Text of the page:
I noted a few weeks ago that, given the ultra-low repairability of the new MacBook Pro, I was buying AppleCare for the first time. Pretty much anything going wrong with the machine – RAM, SSD, Touch Bar, even the power switch – is likely to require a whole new motherboard. And given that the screen is bonded into the lid of the case, we can also forget about repairing that.
So I bit the bullet and handed over the cash for an AppleCare policy. What we need when buying AppleCare is the 15-character registration code. What we actually get is a cardboard box containing not just one but two separate booklets totalling 92 pages …
Booklet one has a semi-rigid cover and is 66 pages long – or 72 if we count the six blank pages at the end. Booklet two is all-paper and 26 pages long. Plus the carbon cost of the process of delivering the pieces of paper to our door.
This is clearly nuts from an environmental perspective. Why is Apple sending all these dead trees when a simple email would do the job? I get that it has a legal obligation to supply the terms & conditions in a bunch of different languages, but given I can insure my house and car without any physical bits of paper, I can’t believe there’s a legal requirement for the small-print for a computer insurance policy to be in paper form.
But AppleCare also fails a basic usability test – the one thing you’d expect Apple to get right. There are three different barcodes and numbers printed on the box, none of which are the one you need. The actual registration code you need is badly printed in the tiniest of characters on a sticker on the front of the less official-looking of the two booklets.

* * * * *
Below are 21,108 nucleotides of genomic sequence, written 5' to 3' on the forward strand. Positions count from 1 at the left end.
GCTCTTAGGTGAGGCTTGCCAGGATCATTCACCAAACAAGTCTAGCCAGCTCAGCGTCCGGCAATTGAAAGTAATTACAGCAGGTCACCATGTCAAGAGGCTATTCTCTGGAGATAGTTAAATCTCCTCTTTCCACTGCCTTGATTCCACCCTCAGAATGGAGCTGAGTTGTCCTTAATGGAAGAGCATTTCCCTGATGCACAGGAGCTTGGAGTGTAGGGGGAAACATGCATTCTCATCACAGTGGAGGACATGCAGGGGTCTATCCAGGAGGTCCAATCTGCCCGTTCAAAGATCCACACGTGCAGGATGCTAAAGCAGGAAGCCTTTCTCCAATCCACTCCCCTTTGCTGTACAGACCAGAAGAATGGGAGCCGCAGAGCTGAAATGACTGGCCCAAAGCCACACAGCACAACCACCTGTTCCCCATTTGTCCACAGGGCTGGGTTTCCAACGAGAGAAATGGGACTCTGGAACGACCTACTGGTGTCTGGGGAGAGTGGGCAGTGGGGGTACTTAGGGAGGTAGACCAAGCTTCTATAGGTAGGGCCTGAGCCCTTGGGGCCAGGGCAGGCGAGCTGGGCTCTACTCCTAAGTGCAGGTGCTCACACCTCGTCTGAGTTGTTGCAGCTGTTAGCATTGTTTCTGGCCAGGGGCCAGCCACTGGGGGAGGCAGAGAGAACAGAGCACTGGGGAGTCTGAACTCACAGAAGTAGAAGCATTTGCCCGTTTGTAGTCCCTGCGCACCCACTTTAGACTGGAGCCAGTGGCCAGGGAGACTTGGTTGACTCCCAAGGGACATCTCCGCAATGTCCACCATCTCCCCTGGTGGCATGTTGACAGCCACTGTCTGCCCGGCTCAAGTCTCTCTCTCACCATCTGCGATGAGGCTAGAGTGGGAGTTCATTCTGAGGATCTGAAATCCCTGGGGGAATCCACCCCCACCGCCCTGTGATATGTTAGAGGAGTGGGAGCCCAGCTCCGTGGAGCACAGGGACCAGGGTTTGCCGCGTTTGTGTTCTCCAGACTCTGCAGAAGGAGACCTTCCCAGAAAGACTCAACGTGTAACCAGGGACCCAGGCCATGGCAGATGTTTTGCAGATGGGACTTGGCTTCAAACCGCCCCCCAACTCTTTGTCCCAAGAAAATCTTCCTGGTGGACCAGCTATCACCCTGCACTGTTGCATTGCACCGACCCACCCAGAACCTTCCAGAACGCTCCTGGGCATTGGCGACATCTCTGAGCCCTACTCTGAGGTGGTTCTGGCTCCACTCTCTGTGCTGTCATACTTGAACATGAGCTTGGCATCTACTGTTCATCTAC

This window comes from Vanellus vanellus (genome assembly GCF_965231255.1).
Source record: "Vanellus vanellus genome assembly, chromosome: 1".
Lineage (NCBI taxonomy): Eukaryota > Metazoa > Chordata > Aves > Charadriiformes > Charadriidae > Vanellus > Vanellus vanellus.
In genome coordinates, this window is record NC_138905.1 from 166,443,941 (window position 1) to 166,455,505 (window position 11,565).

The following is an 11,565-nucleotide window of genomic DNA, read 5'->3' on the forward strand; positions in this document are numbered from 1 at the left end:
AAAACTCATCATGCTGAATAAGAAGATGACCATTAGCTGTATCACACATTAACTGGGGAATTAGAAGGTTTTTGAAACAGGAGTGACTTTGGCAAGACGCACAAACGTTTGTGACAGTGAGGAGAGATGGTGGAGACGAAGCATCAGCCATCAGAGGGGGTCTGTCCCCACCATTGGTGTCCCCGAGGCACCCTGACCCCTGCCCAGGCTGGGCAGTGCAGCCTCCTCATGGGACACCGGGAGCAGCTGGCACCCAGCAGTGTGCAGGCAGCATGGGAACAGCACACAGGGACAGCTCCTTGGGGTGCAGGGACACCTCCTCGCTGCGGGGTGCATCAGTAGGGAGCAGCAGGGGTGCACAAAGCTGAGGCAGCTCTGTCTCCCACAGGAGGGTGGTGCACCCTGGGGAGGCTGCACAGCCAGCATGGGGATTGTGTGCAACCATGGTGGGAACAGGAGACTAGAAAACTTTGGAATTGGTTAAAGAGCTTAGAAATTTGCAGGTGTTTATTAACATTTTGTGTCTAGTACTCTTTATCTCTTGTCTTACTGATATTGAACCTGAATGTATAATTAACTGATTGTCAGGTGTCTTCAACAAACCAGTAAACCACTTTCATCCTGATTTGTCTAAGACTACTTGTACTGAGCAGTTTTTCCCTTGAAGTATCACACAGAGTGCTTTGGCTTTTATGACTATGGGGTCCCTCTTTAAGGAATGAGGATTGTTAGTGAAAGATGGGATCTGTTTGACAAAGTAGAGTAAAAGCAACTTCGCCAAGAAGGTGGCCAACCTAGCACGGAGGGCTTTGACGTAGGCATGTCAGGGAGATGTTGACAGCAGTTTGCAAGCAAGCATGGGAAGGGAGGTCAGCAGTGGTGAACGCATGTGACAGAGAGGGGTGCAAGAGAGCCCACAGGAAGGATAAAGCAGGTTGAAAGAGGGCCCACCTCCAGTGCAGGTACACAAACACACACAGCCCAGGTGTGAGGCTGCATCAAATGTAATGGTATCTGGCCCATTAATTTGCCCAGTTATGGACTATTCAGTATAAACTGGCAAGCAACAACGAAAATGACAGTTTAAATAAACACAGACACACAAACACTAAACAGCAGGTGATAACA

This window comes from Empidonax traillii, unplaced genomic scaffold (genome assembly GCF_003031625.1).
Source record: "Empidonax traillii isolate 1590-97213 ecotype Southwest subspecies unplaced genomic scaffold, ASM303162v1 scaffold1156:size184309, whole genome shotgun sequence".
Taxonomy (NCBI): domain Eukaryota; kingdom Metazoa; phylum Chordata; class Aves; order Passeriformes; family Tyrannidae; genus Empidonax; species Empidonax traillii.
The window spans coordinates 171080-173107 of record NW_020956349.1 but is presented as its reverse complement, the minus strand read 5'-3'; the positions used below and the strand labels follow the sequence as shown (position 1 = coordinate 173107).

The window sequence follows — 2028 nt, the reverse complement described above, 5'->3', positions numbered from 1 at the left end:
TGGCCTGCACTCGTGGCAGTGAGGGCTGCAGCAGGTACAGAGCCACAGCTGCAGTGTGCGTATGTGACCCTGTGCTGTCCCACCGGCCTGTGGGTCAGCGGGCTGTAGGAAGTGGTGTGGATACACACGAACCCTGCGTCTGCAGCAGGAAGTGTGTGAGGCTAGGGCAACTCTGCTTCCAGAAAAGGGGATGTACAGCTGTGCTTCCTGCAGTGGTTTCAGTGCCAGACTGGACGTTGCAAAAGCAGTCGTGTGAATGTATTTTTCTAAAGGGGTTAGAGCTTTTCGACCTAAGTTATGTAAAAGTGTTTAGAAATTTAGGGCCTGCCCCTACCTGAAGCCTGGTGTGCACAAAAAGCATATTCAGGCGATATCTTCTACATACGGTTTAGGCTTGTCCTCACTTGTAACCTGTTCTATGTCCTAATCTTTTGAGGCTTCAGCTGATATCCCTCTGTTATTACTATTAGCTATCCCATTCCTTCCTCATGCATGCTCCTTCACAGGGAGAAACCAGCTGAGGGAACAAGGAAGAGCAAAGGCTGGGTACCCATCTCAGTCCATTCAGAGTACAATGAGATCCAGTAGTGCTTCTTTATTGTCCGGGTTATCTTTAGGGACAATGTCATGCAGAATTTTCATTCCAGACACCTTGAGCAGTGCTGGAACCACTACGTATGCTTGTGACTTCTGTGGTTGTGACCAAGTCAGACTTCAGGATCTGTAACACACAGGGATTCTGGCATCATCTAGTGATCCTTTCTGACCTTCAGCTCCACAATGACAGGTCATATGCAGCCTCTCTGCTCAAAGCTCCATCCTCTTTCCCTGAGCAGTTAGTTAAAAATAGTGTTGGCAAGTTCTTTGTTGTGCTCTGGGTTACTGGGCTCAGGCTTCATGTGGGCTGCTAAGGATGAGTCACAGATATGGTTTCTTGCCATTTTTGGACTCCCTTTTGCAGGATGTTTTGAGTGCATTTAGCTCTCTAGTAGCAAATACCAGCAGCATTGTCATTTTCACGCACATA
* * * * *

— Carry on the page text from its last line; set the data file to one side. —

Not only that, but we’re not done yet. To actually activate the policy we just bought – the one Apple knows we just bought – ‘you must register to activate your Plan.’
Now, I fully accept that Apple sells AppleCare policies through third-party companies as well as directly, so it wouldn’t necessarily be aware of all sales. But when we buy direct from Apple’s own website, as I did, would it be too much trouble for the company to register it for us?
Do you agree? Or do you prefer to have everything in paper form and to register the policy yourself? Let us know in comments.
Update: It appears there are three separate processes in the UK at least, depending on when and how AppleCare is purchased. If purchased with the machine, it is electronic with auto-registration. If purchased via a retail store, it is electronic and the employee registers it for you. If bought from the online store after the machine, it is paper based and you have to register it manually when the system can’t tie it to a Mac purchase.